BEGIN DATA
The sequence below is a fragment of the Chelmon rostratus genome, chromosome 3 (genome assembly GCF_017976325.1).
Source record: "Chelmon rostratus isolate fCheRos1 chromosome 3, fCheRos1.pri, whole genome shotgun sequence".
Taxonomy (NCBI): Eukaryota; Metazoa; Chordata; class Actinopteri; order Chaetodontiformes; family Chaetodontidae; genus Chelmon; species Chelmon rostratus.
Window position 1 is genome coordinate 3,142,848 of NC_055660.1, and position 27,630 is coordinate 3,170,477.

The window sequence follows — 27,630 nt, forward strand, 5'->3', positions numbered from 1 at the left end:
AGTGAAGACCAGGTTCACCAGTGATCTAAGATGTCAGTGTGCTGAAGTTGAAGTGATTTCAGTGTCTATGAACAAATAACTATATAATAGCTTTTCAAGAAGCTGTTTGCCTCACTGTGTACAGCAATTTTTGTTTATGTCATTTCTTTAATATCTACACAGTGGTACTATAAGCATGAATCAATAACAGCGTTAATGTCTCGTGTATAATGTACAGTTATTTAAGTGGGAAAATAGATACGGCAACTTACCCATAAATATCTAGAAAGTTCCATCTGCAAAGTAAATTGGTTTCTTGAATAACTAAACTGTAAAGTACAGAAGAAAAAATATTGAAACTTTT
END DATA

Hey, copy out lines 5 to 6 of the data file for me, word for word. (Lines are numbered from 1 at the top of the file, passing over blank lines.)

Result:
The window sequence follows — 27,630 nt, forward strand, 5'->3', positions numbered from 1 at the left end:
AGTGAAGACCAGGTTCACCAGTGATCTAAGATGTCAGTGTGCTGAAGTTGAAGTGATTTCAGTGTCTATGAACAAATAACTATATAATAGCTTTTCAAGAAGCTGTTTGCCTCACTGTGTACAGCAATTTTTGTTTATGTCATTTCTTTAATATCTACACAGTGGTACTATAAGCATGAATCAATAACAGCGTTAATGTCTCGTGTATAATGTACAGTTATTTAAGTGGGAAAATAGATACGGCAACTTACCCATAAATATCTAGAAAGTTCCATCTGCAAAGTAAATTGGTTTCTTGAATAACTAAACTGTAAAGTACAGAAGAAAAAATATTGAAACTTTT